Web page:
Seroprevalence and associated risk factors of chikungunya, dengue, and Zika in eight districts in Tanzania

Authors: Gaspary O.Mwanyika, CalvinSindato, SimaRugarabamu, Susan F.Rumisha, Esron D.Karimuribo, GeraldMisinzo, Mark M.Rweyemamu, Muzamil M.Abdel Hamid, Najmul Haider, FrancescoVairo, Richard Kock, Leonard E.G.Mboera



Background: This study was conducted to determine the seroprevalence and risk factors of chikungunya (CHIKV), dengue (DENV), and Zika (ZIKV) viruses in Tanzania.

Methods: The study covered the districts of Buhigwe, Kalambo, Kilindi, Kinondoni, Kondoa, Kyela, Mvomero, and Ukerewe in Tanzania. Blood samples were collected from individuals recruited from households and healthcare facilities. An ELISA was used to screen for immunoglobulin G antibodies against CHIKV, DENV, and ZIKV.

Results: A total of 1818 participants (median age 34 years) were recruited. The overall CHIKV, DENV, and ZIKV seroprevalence rates were 28.0%, 16.1%, and 6.8%, respectively. CHIKV prevalence was highest in Buhigwe (46.8%), DENV in Kinondoni (43.8%), and ZIKV in Ukerewe (10.6%) and Mvomero (10.6%). Increasing age and frequent mosquito bites were significantly associated with CHIKV and DENV seropositivity (P < 0.05). Having piped water or the presence of stagnant water around the home (P < 0.01) were associated with higher odds of DENV seropositivity. Fever was significantly associated with increased odds of CHIKV seropositivity (P < 0.001). Visiting mines had higher odds of ZIKV seropositivity (P < 0.05).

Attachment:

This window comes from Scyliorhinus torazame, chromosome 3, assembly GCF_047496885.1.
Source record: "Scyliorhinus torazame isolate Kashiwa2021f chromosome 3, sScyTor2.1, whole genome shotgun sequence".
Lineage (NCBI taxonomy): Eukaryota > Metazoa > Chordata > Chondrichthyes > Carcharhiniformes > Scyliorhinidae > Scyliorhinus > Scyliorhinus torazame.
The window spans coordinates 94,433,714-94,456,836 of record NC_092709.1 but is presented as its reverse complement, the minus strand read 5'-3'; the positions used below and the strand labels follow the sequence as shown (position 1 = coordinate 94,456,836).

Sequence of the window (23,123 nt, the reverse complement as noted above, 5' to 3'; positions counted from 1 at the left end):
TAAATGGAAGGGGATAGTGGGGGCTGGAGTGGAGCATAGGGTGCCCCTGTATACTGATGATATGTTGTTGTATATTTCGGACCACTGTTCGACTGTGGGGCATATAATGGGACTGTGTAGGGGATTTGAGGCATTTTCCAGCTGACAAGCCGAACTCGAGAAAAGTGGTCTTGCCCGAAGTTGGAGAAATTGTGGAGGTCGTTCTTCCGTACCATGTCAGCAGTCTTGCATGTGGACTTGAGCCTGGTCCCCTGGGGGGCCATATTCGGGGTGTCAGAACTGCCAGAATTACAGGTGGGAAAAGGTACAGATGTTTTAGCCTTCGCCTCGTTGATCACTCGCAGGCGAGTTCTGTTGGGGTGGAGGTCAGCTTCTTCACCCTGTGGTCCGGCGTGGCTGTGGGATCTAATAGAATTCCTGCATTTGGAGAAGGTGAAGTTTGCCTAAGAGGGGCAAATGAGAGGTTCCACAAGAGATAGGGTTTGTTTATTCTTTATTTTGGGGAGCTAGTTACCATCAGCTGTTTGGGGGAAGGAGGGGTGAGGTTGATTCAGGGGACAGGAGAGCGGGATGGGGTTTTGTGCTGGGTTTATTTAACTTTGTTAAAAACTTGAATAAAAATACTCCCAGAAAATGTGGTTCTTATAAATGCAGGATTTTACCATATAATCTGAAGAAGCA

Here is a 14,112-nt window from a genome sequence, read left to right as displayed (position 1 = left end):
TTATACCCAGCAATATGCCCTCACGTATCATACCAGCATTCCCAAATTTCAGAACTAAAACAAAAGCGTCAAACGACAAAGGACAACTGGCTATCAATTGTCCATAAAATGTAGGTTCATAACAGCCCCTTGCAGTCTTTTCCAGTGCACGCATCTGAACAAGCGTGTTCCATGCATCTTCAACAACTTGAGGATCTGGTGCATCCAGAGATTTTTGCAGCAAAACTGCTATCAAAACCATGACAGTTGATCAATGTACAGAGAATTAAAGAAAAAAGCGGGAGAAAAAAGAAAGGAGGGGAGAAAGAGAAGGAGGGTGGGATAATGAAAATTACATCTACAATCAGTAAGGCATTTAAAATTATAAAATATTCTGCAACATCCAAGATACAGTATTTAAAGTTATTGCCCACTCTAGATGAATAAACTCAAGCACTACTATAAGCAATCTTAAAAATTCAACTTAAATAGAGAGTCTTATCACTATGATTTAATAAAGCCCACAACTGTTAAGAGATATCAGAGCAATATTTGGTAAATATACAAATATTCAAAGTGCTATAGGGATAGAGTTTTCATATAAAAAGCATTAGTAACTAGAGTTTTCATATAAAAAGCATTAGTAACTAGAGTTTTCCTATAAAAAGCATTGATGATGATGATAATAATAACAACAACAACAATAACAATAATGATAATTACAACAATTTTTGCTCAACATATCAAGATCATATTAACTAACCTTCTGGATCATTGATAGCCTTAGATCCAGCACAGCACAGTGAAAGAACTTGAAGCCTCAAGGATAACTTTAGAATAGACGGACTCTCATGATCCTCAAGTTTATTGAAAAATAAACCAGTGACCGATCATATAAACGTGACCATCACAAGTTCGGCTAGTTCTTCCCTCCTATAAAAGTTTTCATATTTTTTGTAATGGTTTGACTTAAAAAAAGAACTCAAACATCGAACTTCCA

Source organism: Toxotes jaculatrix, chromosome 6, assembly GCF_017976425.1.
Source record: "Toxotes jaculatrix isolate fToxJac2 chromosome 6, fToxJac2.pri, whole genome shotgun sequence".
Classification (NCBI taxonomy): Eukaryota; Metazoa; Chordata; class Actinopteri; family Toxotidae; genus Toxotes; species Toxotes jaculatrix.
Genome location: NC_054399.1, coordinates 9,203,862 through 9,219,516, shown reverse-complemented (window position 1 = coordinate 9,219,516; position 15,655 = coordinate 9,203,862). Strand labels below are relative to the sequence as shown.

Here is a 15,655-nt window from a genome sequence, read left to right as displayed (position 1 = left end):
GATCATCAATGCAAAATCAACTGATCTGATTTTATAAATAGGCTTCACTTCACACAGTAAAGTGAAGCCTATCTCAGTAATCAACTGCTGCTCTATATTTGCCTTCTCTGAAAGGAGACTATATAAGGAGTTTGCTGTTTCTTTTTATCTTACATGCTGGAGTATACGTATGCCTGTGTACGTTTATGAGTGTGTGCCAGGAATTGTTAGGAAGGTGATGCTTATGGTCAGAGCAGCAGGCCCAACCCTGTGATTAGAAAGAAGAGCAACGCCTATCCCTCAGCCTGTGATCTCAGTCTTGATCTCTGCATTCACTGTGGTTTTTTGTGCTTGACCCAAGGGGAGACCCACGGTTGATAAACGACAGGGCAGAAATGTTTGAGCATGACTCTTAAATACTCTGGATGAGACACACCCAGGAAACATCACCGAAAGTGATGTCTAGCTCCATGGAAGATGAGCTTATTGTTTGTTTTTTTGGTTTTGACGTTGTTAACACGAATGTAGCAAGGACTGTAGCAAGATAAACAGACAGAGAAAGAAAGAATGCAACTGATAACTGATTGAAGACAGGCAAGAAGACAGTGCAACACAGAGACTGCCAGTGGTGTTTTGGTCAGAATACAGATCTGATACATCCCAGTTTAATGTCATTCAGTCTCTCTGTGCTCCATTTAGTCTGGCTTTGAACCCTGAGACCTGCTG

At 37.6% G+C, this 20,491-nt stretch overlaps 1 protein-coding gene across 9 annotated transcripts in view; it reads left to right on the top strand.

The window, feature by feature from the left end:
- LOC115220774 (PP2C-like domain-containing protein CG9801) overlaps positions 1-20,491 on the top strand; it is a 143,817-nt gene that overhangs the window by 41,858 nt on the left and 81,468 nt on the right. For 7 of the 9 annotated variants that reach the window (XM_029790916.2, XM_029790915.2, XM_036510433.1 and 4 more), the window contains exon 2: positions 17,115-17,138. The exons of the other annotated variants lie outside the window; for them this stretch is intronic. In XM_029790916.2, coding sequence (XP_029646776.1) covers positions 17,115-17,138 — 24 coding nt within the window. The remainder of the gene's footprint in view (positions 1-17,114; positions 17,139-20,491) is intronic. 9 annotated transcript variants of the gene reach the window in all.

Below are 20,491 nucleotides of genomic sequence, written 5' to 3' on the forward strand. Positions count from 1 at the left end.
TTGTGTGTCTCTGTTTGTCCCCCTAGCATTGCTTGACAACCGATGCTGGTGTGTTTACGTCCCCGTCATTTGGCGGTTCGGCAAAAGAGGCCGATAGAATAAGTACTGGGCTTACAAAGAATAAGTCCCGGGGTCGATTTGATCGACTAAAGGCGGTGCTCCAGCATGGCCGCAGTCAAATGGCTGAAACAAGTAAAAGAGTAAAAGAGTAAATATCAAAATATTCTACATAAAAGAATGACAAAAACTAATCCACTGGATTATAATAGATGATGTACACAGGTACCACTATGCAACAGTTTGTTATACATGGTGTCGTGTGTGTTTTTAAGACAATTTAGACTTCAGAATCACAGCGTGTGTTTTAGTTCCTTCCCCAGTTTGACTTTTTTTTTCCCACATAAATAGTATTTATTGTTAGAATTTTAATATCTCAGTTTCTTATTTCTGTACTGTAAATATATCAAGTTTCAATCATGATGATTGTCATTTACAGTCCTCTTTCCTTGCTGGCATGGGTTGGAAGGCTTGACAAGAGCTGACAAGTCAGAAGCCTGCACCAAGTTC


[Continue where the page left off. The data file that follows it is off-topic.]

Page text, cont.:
Conclusions: These findings indicate that DENV, CHIKV, and ZIKV are circulating in diverse ecological zones of Tanzania. There is a need to strengthen the control of mosquito-borne viral diseases in Tanzania.

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